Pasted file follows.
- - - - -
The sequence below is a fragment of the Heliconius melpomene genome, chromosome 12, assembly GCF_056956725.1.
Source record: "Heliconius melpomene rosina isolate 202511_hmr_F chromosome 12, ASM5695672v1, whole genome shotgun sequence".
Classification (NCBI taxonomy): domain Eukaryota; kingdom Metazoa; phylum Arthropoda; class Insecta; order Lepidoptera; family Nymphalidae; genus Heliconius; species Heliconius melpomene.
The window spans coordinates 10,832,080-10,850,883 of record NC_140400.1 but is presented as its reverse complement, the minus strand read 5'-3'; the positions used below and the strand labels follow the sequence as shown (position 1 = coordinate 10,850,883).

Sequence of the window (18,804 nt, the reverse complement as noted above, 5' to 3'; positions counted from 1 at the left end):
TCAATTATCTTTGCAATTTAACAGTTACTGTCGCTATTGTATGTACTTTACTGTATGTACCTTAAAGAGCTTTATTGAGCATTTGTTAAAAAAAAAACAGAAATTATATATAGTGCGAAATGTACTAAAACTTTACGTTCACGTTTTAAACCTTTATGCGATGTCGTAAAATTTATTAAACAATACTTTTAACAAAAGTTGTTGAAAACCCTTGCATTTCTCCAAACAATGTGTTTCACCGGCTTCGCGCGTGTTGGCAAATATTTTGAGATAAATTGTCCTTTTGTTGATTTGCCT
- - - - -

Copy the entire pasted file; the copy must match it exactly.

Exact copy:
The sequence below is a fragment of the Heliconius melpomene genome, chromosome 12, assembly GCF_056956725.1.
Source record: "Heliconius melpomene rosina isolate 202511_hmr_F chromosome 12, ASM5695672v1, whole genome shotgun sequence".
Classification (NCBI taxonomy): domain Eukaryota; kingdom Metazoa; phylum Arthropoda; class Insecta; order Lepidoptera; family Nymphalidae; genus Heliconius; species Heliconius melpomene.
The window spans coordinates 10,832,080-10,850,883 of record NC_140400.1 but is presented as its reverse complement, the minus strand read 5'-3'; the positions used below and the strand labels follow the sequence as shown (position 1 = coordinate 10,850,883).

Sequence of the window (18,804 nt, the reverse complement as noted above, 5' to 3'; positions counted from 1 at the left end):
TCAATTATCTTTGCAATTTAACAGTTACTGTCGCTATTGTATGTACTTTACTGTATGTACCTTAAAGAGCTTTATTGAGCATTTGTTAAAAAAAAAACAGAAATTATATATAGTGCGAAATGTACTAAAACTTTACGTTCACGTTTTAAACCTTTATGCGATGTCGTAAAATTTATTAAACAATACTTTTAACAAAAGTTGTTGAAAACCCTTGCATTTCTCCAAACAATGTGTTTCACCGGCTTCGCGCGTGTTGGCAAATATTTTGAGATAAATTGTCCTTTTGTTGATTTGCCT